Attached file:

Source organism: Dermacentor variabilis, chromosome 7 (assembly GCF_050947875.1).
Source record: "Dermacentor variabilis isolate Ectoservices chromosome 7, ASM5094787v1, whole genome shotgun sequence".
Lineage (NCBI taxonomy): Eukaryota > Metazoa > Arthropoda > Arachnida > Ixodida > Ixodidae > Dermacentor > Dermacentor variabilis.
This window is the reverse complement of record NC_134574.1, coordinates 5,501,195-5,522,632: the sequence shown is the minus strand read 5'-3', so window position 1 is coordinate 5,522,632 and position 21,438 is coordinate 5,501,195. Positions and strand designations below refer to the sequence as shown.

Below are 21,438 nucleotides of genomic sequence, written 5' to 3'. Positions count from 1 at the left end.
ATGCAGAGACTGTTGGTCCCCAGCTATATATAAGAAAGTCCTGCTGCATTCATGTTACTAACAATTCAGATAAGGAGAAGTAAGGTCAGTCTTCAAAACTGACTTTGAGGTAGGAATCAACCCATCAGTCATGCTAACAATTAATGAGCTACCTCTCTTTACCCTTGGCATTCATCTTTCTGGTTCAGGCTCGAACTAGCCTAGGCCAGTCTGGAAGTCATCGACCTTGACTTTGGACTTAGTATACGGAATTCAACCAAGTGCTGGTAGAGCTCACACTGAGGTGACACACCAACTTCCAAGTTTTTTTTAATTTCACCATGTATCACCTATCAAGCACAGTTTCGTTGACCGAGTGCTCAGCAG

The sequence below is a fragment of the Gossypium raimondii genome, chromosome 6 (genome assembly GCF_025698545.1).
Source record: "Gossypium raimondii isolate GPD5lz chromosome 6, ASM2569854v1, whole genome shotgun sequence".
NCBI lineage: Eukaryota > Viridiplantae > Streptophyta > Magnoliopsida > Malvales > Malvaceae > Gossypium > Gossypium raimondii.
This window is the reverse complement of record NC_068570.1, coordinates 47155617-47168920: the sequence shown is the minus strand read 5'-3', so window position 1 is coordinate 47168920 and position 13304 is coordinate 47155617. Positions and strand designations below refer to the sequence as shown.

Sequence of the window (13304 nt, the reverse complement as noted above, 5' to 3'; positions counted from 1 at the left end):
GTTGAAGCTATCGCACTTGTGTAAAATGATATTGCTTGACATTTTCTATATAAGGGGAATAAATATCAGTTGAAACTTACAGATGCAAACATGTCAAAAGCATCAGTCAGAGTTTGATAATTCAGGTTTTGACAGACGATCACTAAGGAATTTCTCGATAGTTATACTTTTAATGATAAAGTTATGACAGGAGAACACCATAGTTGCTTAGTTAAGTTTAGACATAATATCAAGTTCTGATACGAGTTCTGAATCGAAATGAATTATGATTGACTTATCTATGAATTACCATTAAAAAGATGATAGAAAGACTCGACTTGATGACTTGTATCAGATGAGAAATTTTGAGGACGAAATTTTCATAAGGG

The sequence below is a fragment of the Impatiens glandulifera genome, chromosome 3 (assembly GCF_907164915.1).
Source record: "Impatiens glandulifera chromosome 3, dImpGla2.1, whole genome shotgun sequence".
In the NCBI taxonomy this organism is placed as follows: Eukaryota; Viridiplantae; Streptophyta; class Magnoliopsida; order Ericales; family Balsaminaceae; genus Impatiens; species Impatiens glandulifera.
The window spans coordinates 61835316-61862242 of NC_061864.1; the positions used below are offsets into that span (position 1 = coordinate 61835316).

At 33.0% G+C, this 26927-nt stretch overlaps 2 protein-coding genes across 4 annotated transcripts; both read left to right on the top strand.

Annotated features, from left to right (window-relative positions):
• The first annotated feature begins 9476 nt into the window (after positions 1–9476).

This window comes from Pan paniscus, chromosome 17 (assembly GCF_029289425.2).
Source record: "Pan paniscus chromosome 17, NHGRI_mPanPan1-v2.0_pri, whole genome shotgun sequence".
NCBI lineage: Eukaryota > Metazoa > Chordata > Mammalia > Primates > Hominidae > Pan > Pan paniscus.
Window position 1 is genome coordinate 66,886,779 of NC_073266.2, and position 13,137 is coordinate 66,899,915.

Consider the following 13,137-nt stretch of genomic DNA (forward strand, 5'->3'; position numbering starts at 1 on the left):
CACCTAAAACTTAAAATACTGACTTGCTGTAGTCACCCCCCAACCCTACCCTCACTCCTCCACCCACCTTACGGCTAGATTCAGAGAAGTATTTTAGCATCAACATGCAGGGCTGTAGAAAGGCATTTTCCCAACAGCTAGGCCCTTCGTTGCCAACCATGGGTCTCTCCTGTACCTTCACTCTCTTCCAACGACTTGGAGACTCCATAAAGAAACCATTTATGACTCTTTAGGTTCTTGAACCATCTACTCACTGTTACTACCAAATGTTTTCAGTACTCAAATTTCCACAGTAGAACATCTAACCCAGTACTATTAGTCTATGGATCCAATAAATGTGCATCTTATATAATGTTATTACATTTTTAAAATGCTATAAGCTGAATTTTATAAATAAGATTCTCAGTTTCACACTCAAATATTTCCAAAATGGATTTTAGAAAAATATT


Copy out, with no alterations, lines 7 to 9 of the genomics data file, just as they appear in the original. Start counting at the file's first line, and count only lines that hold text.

The sequence below is a fragment of the Gossypium raimondii genome, chromosome 6 (genome assembly GCF_025698545.1).
Source record: "Gossypium raimondii isolate GPD5lz chromosome 6, ASM2569854v1, whole genome shotgun sequence".
NCBI lineage: Eukaryota > Viridiplantae > Streptophyta > Magnoliopsida > Malvales > Malvaceae > Gossypium > Gossypium raimondii.